Approximately 62 percent of Louisiana’s state roads are considered mediocre or poor, and the state’s roads are considered the worst among 13 states. Nevertheless, the question of whether or not a special state panel will actually recommend sweeping or modest highway fixes remains unanswered.
According to former state Department of Transportation and Development (DOTD) secretary Kam Mavassaghi, the state needs $2.7 billion to tackle structurally deficient bridges. Louisiana ranks 44th among all states because of the high rates of highway fatalities. The state also has some of the highest auto insurance rates in the nation.
A total of four meetings have been set up by a task force to tackle this problem, including how to come up with the $70 million needed per year for road and bridge upkeep. Funding for roads and bridges has ranged between 23 and 25 percent in the past five years. Unfortunately, finding the money needed now is much more difficult.
According to Sherri LeBas, the current DOTD secretary, the state has spent more than $6 billion since 2008 on road and bridge improvements. Those funds were used to add lanes to Interstate 10 and 11-12 in the Baton Rouge area. Unfortunately, when the roads are in such terrible conditions, these additions have a minimal affect.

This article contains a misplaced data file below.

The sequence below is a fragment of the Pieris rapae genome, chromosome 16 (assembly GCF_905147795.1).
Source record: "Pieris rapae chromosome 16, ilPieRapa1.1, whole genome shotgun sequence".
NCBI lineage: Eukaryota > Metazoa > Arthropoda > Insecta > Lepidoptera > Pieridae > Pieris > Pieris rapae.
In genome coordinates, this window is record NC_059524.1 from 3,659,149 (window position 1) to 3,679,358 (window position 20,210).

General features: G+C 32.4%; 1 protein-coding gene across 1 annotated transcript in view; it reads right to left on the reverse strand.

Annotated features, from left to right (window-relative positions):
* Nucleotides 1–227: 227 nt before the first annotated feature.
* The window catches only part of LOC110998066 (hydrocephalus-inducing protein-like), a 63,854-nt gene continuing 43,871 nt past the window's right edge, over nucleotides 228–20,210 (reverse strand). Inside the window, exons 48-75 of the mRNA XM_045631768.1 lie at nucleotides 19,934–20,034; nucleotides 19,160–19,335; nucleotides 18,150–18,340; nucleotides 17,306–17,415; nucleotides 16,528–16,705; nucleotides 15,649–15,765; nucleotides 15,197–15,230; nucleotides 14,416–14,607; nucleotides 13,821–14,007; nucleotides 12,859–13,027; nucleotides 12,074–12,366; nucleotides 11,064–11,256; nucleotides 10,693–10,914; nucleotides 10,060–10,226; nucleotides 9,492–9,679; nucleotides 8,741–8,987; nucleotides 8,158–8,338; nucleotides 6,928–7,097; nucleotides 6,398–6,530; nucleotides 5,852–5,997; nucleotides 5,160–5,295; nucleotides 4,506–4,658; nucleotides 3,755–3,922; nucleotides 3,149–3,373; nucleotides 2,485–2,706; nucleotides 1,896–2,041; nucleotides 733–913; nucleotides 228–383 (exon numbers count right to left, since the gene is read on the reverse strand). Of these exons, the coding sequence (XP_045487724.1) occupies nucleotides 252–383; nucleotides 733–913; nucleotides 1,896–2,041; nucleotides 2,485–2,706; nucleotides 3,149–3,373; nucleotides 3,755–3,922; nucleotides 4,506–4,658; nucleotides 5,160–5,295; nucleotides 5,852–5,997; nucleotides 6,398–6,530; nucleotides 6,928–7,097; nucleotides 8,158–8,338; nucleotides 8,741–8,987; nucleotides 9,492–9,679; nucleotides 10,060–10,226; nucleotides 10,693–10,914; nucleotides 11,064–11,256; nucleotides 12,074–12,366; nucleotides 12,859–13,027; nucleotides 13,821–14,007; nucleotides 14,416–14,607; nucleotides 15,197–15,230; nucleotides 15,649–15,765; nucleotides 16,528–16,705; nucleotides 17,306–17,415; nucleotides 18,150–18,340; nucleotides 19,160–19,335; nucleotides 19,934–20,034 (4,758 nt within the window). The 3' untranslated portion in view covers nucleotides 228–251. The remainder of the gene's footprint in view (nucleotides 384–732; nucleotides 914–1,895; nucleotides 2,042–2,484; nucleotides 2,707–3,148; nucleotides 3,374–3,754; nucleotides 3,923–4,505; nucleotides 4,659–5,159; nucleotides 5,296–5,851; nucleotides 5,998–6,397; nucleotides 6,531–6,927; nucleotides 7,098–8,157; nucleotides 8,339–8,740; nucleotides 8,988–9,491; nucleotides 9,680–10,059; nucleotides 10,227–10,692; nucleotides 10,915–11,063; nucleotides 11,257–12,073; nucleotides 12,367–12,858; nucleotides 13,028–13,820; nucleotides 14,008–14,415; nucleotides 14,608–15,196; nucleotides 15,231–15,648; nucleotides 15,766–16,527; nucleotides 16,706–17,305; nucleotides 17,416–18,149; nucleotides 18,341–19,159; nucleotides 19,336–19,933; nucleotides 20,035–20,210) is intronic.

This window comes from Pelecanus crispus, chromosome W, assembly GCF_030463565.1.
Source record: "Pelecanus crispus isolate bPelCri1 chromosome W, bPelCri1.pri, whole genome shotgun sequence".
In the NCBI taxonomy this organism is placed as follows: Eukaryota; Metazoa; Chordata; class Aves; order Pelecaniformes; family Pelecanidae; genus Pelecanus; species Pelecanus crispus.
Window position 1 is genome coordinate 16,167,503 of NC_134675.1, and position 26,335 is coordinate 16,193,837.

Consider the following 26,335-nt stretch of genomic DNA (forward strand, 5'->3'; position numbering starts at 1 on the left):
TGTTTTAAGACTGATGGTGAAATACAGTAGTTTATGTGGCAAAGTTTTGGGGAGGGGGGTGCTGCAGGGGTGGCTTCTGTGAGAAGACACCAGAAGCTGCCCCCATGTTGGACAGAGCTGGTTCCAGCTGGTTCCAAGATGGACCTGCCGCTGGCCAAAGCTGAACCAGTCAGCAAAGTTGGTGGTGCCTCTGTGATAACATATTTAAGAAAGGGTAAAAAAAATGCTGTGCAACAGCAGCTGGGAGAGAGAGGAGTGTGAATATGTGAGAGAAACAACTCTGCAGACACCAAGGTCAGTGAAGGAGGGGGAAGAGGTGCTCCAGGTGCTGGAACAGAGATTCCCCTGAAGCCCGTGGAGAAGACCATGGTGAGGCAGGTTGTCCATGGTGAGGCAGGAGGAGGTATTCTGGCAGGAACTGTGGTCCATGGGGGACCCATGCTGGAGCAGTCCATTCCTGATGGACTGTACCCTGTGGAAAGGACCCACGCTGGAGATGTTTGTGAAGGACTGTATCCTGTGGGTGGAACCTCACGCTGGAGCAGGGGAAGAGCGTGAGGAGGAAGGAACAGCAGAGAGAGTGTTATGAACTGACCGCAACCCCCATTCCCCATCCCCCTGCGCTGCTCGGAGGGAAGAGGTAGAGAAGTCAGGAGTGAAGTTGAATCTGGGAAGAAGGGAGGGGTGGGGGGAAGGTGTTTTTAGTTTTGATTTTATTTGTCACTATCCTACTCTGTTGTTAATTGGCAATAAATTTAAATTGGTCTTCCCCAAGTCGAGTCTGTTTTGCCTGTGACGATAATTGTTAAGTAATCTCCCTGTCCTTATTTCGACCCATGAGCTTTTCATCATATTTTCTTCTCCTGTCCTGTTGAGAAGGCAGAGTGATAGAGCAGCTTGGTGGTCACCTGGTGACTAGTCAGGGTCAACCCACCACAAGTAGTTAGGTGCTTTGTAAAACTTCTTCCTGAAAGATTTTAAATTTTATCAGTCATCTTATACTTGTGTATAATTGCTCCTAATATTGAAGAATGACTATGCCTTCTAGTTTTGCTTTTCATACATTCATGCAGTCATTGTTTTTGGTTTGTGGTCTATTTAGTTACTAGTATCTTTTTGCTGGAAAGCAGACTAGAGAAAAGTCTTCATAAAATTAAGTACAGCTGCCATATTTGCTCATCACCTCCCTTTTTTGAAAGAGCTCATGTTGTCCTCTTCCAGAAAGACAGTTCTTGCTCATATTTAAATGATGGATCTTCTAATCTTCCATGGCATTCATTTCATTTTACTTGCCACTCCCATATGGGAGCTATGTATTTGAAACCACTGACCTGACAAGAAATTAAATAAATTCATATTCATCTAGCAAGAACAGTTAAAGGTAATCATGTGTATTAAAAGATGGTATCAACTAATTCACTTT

“The problem is transportation cannot be fixed in one or two years,” Mavassaghu said in an interview with The Advocate. “And it requires a consistent approach, a consistent philosophy.”
Poor roads are not only a nuisance, they’re also costing consumers some money. Continuously running over potholes can lead to misalignments and damage to a vehicle’s shocks and struts. Crumbling pavement can lead to suspension problems as well as tire blowouts, which is a common cause of motor vehicle accidents.
If you have been injured in a car accident caused by bad roads, the car accident attorneys at Simien & Simien can help you fight for the compensation you deserve.